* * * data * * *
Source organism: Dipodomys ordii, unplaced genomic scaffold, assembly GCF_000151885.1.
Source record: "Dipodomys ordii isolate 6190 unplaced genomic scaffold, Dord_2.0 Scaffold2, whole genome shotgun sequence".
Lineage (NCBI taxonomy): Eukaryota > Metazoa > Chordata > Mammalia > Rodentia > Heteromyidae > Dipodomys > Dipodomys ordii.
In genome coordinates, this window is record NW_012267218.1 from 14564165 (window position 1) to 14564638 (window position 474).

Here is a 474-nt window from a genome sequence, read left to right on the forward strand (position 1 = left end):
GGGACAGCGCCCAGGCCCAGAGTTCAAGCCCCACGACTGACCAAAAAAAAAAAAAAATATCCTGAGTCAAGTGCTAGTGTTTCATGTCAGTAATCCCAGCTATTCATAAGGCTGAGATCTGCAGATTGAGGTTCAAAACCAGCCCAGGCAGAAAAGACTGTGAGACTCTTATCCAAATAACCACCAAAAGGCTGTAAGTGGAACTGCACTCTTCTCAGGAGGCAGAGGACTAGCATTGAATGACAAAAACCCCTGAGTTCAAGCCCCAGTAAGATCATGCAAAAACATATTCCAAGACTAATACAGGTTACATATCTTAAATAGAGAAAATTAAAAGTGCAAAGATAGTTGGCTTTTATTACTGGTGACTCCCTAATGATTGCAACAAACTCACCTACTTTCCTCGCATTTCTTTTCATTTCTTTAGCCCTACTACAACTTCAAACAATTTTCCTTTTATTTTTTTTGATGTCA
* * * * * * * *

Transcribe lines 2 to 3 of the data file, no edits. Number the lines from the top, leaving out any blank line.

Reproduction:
Source record: "Dipodomys ordii isolate 6190 unplaced genomic scaffold, Dord_2.0 Scaffold2, whole genome shotgun sequence".
Lineage (NCBI taxonomy): Eukaryota > Metazoa > Chordata > Mammalia > Rodentia > Heteromyidae > Dipodomys > Dipodomys ordii.